Closing Costs in a §1031 Exchange: A Trap for the Unwary?

Closing statements are replete with prorations and credits that adjust the sales price.  Other line items reflect the payment of recording fees, title insurance and other transaction expenses.   Seemingly routine, the way these expenses are handled in a §1031 exchange may have unintended tax consequences.

Remember that the rationale for tax-deferral under §1031 is that the taxpayer has merely moved his investment from one property to another.  The form may have changed, but as long as the underlying investment remains unchanged no tax is due.  Any “cashing out” of the investment (i.e. reduction in equity) will be taxed.

In some instances, using exchange funds to pay closing costs or issue credits that adjust the price, may be a form of cashing out.  The result is that the transaction may be partially taxable.
Another concern is that paying certain expenses could be construed as impermissible receipt of the exchange funds.  Under the IRS regulations the taxpayer cannot have actual or constructive receipt of the exchange funds.  Improper receipt could cause the entire exchange to fail.
The IRS and case law provide very little guidance on this topic.  This article discusses the issues in general, but because of their uncertainties and technical nature, it is important that every taxpayer have his tax advisor approve each closing statement, so there are no surprises when preparing the tax return.


Certain items paid at a closing are considered “Exchange Expenses”.  Using exchange funds to pay those expenses will not result in a tax liability to an investor doing a §1031 exchange.  For example, Revenue Ruling 72-456 provides that if exchange funds are used to pay brokerage commissions, it does not result in the transaction being partially taxable.  There are no other clear rulings on this subject, but most tax advisors agree that the following expenses are exchange expenses and may be paid at the closing of the relinquished or replacement properties without any tax consequence:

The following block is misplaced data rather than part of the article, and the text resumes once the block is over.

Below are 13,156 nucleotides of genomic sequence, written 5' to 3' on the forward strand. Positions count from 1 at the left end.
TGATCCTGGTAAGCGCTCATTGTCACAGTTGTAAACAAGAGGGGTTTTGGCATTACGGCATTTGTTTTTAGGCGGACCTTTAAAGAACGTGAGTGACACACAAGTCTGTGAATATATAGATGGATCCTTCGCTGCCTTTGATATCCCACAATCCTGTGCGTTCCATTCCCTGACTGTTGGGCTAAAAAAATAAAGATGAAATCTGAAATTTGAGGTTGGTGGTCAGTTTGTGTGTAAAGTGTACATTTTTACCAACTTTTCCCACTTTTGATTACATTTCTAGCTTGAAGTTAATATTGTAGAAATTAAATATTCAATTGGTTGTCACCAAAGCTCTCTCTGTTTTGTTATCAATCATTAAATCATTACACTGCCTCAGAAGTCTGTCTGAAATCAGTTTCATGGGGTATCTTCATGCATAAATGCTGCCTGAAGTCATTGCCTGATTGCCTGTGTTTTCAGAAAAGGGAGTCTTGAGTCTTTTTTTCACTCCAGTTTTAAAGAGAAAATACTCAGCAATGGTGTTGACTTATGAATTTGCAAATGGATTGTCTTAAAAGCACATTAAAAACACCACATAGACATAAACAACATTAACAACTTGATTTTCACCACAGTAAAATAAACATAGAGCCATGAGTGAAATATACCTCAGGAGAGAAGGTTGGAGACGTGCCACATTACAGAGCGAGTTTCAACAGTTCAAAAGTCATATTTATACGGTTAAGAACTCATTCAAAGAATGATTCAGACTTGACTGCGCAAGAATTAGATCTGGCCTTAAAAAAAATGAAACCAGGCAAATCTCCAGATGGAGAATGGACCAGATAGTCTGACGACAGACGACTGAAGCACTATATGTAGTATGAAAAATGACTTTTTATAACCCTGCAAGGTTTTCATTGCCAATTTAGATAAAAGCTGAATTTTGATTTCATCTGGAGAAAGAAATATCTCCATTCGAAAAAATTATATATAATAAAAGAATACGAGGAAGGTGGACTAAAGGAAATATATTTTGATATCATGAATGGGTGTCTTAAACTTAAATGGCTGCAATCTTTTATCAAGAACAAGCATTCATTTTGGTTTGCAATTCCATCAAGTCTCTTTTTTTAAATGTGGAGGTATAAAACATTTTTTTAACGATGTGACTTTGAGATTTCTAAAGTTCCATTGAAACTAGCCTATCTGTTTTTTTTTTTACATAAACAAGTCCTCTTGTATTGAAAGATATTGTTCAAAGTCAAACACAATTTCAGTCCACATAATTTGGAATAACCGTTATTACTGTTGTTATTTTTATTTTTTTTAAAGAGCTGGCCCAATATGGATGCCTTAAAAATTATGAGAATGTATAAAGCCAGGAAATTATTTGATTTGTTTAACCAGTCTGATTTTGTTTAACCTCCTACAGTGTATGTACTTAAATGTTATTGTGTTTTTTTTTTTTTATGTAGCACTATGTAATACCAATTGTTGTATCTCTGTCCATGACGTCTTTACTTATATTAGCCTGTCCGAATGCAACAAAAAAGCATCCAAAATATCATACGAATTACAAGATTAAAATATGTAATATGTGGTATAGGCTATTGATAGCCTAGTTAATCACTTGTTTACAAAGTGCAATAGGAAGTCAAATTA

• Brokerage commissions • Exchange fees • Title insurance fees for the owner’s policy of title insurance • Escrow fees • Appraisal fees required by the purchase contract • Transfer taxes • Recording fees  • Attorney’s fees incurred in connection with the sale or purchase of the property


Not all expenses are Exchange Expenses.  Exchange funds can be used to pay a non-exchange expense, although doing so may result in the exchange being partially taxable.
Such payments will not invalidate the application of the Qualified Intermediary safe harbor, but they may still constitute boot to the Exchanger.  On a typical settlement statement the seller of the relinquished property will give the buyer a credit against the sales price, representing security deposits and prorated rents.  Effectively, the seller was using exchange funds to pay the security deposit and prorated rent amounts to the buyer.  To avoid a taxable event, the seller should deposit his own funds to pay those security deposits and prorated rents to the buyer, rather than giving a credit.
In addition, most tax advisors believe that fees and costs paid in connection with getting a loan to acquire the replacement property should be considered costs of obtaining the loan, not costs of acquiring the replacement property, and thus are not Exchange Expenses.  To avoid any potential tax liability, the buyer may want to deposit his own funds to pay loan related expenses.
Some non-exchange expenses create a tax liability but are offset by a deduction.  One example of this is property taxes.  Although property taxes are not an Exchange Expense, the investor will get a deduction for paying the property taxes, and that liability will be offset by a deduction.
The following items are typically found on a closing statement but are generally not considered Exchange Expenses because they do not relate directly to the disposition of the relinquished property or the acquisition of the replacement property:
• Loan costs and fees • Title insurance fees for the lender’s title insurance policy • Appraisal and environmental investigation costs that are required by the lender • Security deposits • Prorated rents • Insurance premiums • Property taxes


A separate, but important, issue is whether paying a non-exchange expense from exchange funds will be construed as constructive receipt of those funds by the investor, which has the potential to disqualify the entire exchange.  Under the IRS Regulations exchange funds can be used to pay “transactional items that relate to the disposition of the relinquished property or to the acquisition of the replacement property and appear under local standards in the typical closing statement as the responsibility of a buyer or seller (e.g., commissions, prorated taxes, recording or transfer taxes, and title company fees).”
For example, an investor may want to use exchange funds to pay a rate lock-in fee to a lender.  Since these fees by their nature are paid before the closing, and are not strictly required for the acquisition of the replacement property, paying the fee from exchange funds may trigger a constructive receipt problem.